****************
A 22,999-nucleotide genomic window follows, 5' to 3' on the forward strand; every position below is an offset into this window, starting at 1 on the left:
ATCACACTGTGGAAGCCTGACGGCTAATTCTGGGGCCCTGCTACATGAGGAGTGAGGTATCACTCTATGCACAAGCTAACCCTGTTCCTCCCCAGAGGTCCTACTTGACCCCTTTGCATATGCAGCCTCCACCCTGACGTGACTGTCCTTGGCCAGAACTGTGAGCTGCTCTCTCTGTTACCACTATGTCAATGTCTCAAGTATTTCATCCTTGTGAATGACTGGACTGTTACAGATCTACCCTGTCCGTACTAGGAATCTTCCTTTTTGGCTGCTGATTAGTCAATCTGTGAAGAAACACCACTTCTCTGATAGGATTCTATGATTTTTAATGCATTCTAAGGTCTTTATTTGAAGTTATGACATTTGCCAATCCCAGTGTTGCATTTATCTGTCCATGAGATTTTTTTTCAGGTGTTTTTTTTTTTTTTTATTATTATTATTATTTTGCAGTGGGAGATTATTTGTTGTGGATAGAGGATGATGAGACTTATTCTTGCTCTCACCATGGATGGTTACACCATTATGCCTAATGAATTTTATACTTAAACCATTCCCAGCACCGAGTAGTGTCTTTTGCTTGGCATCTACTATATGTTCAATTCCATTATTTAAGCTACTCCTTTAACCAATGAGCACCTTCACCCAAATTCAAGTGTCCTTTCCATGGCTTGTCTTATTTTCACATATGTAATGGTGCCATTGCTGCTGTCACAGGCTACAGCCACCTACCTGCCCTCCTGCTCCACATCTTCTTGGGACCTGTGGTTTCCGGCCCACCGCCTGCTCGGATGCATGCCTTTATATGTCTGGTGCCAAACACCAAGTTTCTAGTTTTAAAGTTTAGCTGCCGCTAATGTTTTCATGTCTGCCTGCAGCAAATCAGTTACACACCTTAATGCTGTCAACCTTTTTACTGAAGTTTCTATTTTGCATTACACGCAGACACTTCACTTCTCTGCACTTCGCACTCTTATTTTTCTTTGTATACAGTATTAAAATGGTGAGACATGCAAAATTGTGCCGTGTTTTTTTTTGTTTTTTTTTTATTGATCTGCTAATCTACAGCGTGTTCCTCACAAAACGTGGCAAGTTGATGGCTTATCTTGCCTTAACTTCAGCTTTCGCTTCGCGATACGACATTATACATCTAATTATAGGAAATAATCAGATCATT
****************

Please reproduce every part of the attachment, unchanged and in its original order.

A 22,999-nucleotide genomic window follows, 5' to 3' on the forward strand; every position below is an offset into this window, starting at 1 on the left:
ATCACACTGTGGAAGCCTGACGGCTAATTCTGGGGCCCTGCTACATGAGGAGTGAGGTATCACTCTATGCACAAGCTAACCCTGTTCCTCCCCAGAGGTCCTACTTGACCCCTTTGCATATGCAGCCTCCACCCTGACGTGACTGTCCTTGGCCAGAACTGTGAGCTGCTCTCTCTGTTACCACTATGTCAATGTCTCAAGTATTTCATCCTTGTGAATGACTGGACTGTTACAGATCTACCCTGTCCGTACTAGGAATCTTCCTTTTTGGCTGCTGATTAGTCAATCTGTGAAGAAACACCACTTCTCTGATAGGATTCTATGATTTTTAATGCATTCTAAGGTCTTTATTTGAAGTTATGACATTTGCCAATCCCAGTGTTGCATTTATCTGTCCATGAGATTTTTTTTCAGGTGTTTTTTTTTTTTTTTATTATTATTATTATTTTGCAGTGGGAGATTATTTGTTGTGGATAGAGGATGATGAGACTTATTCTTGCTCTCACCATGGATGGTTACACCATTATGCCTAATGAATTTTATACTTAAACCATTCCCAGCACCGAGTAGTGTCTTTTGCTTGGCATCTACTATATGTTCAATTCCATTATTTAAGCTACTCCTTTAACCAATGAGCACCTTCACCCAAATTCAAGTGTCCTTTCCATGGCTTGTCTTATTTTCACATATGTAATGGTGCCATTGCTGCTGTCACAGGCTACAGCCACCTACCTGCCCTCCTGCTCCACATCTTCTTGGGACCTGTGGTTTCCGGCCCACCGCCTGCTCGGATGCATGCCTTTATATGTCTGGTGCCAAACACCAAGTTTCTAGTTTTAAAGTTTAGCTGCCGCTAATGTTTTCATGTCTGCCTGCAGCAAATCAGTTACACACCTTAATGCTGTCAACCTTTTTACTGAAGTTTCTATTTTGCATTACACGCAGACACTTCACTTCTCTGCACTTCGCACTCTTATTTTTCTTTGTATACAGTATTAAAATGGTGAGACATGCAAAATTGTGCCGTGTTTTTTTTTGTTTTTTTTTTATTGATCTGCTAATCTACAGCGTGTTCCTCACAAAACGTGGCAAGTTGATGGCTTATCTTGCCTTAACTTCAGCTTTCGCTTCGCGATACGACATTATACATCTAATTATAGGAAATAATCAGATCATT